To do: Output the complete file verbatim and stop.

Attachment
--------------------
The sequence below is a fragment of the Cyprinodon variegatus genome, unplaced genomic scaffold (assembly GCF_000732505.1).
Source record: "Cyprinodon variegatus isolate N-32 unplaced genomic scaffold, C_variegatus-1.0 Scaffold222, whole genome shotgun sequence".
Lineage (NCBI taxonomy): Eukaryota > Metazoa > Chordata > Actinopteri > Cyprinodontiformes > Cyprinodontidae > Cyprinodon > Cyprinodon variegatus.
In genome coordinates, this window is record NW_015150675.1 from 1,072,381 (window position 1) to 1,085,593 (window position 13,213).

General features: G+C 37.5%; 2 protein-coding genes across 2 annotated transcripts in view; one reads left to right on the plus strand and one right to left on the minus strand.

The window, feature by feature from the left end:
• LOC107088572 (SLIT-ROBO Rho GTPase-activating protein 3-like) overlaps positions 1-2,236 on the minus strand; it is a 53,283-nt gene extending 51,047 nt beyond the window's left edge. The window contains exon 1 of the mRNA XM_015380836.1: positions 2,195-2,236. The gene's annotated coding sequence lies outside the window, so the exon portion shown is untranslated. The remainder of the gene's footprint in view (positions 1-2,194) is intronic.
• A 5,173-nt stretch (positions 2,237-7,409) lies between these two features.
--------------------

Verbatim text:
The sequence below is a fragment of the Cyprinodon variegatus genome, unplaced genomic scaffold (assembly GCF_000732505.1).
Source record: "Cyprinodon variegatus isolate N-32 unplaced genomic scaffold, C_variegatus-1.0 Scaffold222, whole genome shotgun sequence".
Lineage (NCBI taxonomy): Eukaryota > Metazoa > Chordata > Actinopteri > Cyprinodontiformes > Cyprinodontidae > Cyprinodon > Cyprinodon variegatus.
In genome coordinates, this window is record NW_015150675.1 from 1,072,381 (window position 1) to 1,085,593 (window position 13,213).

General features: G+C 37.5%; 2 protein-coding genes across 2 annotated transcripts in view; one reads left to right on the plus strand and one right to left on the minus strand.

The window, feature by feature from the left end:
• LOC107088572 (SLIT-ROBO Rho GTPase-activating protein 3-like) overlaps positions 1-2,236 on the minus strand; it is a 53,283-nt gene extending 51,047 nt beyond the window's left edge. The window contains exon 1 of the mRNA XM_015380836.1: positions 2,195-2,236. The gene's annotated coding sequence lies outside the window, so the exon portion shown is untranslated. The remainder of the gene's footprint in view (positions 1-2,194) is intronic.
• A 5,173-nt stretch (positions 2,237-7,409) lies between these two features.